The amount of time and efficiency that goes into every shot is also a deciding factor. A shot is never wasted in Miami, so one can’t expect the Heat to have so many possessions when they put so much patience and decision-making into each of their attempts.

Still, the rebounding problem is there. The numbers are low because of the aforementioned reasons, but also because there just aren’t many chances for the Heat to rebound.

Immediately you assume, “It must be Chris Bosh, right? Just look at the numbers he’s putting up now.” While it’s true that Bosh is averaging a career-low 5.8 rebounds per, making in the fourth consecutive year Bosh has seen a decline in his rebounding numbers, he’s actually rebounding as well as his peers.

NBA.com has a feature part of its advanced statistics that takes into account all of the chances a player gets when it comes to grabbing a board. As defined by the website, the percentage of rebounds per chance category is defined as, “the number of rebounds a player recovers compared to the number of rebounding chances”.

A chance at a rebound is defined as “within the vicinity of 3.5 feet of the rim”.

Simple enough? Be within three-and-a-half feet of a rebound and it’s considered a chance.

Chris Bosh’s percentage of rebounds per chance is at 60 percent. Here’s a few player who have a lower percentage: Serge Ibaka, Anderson Varejao and Amir Johnson.

Similar results for LeBron James, who is grabbing 73.1 percent of his rebounding chances, which is the second-best number in the league among players who average at least 5.5 rebounds per game.

Bosh isn’t exactly Andre Drummond or DeAndre Jordan when it comes to rebounding at the moment, nor should he be expected to be since he’s not meant to play center, but he’s also certainly not the reason why the Heat tend to struggle so much on the boards.

He also has a respectable percentage of his boards labeled as contested. A contested rebound is defined by NBA.com as “a rebound gathered where an opponent is within 3.5 feet” and Bosh can boast 34 percent of his boards being known as such.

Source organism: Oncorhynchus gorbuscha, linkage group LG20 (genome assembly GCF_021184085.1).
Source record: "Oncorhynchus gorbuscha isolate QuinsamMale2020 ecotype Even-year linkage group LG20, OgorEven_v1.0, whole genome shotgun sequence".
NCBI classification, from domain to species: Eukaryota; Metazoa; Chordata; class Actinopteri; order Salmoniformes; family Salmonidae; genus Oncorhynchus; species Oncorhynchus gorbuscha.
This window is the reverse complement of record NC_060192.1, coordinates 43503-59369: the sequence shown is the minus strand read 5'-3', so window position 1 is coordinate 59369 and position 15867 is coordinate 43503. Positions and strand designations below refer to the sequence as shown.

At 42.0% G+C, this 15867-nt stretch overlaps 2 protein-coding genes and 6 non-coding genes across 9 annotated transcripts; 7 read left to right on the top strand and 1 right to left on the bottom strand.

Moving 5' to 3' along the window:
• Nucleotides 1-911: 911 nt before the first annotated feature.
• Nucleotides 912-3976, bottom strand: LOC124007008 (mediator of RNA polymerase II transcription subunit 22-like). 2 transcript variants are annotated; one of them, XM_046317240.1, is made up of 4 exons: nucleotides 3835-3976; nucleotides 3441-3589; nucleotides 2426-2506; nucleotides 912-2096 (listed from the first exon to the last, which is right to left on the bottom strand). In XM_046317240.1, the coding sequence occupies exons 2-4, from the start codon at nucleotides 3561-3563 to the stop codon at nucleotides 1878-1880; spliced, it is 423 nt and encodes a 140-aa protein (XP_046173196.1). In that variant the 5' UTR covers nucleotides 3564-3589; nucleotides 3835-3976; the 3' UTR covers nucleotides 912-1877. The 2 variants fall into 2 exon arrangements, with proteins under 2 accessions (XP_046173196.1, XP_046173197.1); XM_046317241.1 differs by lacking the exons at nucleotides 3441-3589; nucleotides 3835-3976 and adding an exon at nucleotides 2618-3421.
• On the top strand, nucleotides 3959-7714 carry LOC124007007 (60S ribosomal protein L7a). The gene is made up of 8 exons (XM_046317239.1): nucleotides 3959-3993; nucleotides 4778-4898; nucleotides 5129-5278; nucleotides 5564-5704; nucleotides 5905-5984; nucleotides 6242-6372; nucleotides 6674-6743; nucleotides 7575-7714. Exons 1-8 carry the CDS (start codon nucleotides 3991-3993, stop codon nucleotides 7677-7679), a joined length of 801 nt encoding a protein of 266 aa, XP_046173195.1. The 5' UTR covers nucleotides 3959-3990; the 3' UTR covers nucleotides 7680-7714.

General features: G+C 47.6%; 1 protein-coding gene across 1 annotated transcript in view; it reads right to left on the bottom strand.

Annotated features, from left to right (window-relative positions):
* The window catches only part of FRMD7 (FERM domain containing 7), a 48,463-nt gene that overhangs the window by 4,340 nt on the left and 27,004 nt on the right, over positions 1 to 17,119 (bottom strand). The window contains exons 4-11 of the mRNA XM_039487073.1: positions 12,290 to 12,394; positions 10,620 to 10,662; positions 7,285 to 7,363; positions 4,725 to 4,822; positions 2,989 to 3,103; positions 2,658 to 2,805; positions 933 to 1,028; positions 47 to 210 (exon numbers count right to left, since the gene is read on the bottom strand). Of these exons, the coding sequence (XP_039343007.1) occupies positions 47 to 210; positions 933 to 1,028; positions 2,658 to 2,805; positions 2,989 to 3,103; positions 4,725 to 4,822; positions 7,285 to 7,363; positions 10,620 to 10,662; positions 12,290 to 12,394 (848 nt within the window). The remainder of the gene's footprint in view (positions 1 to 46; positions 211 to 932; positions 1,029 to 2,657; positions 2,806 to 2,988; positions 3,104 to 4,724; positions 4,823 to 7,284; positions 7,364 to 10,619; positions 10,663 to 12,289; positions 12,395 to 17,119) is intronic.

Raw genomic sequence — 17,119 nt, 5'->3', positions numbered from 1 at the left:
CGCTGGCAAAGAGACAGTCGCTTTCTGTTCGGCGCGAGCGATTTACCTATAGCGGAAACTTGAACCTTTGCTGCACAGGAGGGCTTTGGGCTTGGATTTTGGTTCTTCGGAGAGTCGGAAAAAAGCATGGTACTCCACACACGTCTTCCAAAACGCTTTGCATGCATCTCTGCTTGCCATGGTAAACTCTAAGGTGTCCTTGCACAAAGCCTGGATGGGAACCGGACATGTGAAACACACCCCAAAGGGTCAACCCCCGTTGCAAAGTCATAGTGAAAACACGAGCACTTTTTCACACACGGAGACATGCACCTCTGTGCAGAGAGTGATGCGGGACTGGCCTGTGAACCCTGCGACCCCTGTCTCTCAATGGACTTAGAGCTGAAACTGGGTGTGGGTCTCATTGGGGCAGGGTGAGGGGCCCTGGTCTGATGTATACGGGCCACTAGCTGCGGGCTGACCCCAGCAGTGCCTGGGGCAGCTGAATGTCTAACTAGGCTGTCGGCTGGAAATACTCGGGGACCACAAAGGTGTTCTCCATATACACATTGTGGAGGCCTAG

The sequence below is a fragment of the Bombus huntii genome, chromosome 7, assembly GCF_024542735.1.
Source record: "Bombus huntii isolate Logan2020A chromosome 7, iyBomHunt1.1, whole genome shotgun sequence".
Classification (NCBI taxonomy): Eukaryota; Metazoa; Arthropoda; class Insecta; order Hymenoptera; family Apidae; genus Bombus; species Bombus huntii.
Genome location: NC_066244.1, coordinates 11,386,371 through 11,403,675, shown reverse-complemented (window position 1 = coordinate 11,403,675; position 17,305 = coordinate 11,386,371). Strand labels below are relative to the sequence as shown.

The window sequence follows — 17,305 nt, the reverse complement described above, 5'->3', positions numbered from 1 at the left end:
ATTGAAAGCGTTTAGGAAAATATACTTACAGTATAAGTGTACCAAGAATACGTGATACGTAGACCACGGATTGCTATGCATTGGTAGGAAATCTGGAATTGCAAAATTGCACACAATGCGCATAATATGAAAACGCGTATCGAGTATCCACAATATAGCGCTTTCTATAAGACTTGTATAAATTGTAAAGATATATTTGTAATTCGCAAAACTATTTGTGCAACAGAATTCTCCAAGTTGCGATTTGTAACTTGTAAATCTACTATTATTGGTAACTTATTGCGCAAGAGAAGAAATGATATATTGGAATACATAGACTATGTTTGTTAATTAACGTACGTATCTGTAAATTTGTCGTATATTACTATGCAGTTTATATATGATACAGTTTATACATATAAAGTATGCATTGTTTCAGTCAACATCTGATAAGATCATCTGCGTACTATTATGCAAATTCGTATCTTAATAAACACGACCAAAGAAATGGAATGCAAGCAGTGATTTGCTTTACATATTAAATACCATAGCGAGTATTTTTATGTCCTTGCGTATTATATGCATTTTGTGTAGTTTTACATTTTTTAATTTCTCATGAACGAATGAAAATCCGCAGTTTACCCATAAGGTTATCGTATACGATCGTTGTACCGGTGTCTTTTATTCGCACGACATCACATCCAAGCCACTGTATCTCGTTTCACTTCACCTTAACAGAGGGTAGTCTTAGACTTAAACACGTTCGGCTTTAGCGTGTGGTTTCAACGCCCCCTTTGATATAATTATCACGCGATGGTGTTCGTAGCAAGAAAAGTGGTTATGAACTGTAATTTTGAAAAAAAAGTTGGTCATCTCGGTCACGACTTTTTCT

By comparison, that’s a better percentage than LaMarcus Aldridge, David Lee, and Josh Smith.

A lot of it has to do with effort, especially when it comes to the Bulls. Chicago is deficient in many areas of their offense, so they make up for it with an unequivocal effort the Heat don’t care to match in the regular season, which is also the case in other contests against teams motivated to play Miami.

It takes 48 minutes of effort to beat Miami. An opponent doesn’t just treat the Heat as any other game and expect to win. They treat it as one of their biggest games of the season, leading to an effort that results in Miami giving up offensive rebounds simply because the other team wants it more.

Then there’s teams like Indiana or Detroit, where effort is replaced by size, which the Heat really don’t have an answer for unless they are adamant about boxing out and playing with fundamentals from start to finish.

Fortunately for Miami, rebounding isn’t a problem when it matters. What is a problem is the Heat’s response to Roy Hibbert, who could be considered as the only thing between the Heat and a third consecutive championship, because they have no answer to him at the moment.

We want to claim Oden, but I’m not one to rely on someone who hasn’t played a game in the  NBA since late 2009 to limit arguably the Eastern Conference’s best center. While it may end up working depending in his health, if I were the Heat, I’m figuring out another solution.

An ideal solution would be to force Hibbert into foul trouble, but it’s becoming a near impossibility with the leniency he’s being granted for the verticality rule that allows a defender to make legal contact with a defender if they can maintain their arms going straight up.

With plays like the picture below being called charges, however, it’s a lot easier said than done:

BLuaddMCYAAnB1_.jpg large

Indiana adjusted to Miami by forcing the ball into Hibbert after he struggled to establish himself against the Bosh-less Heat in the 2012 Semifinals.

It’s now Miami’s turn to make the adjustment. Their threepeat rides on it.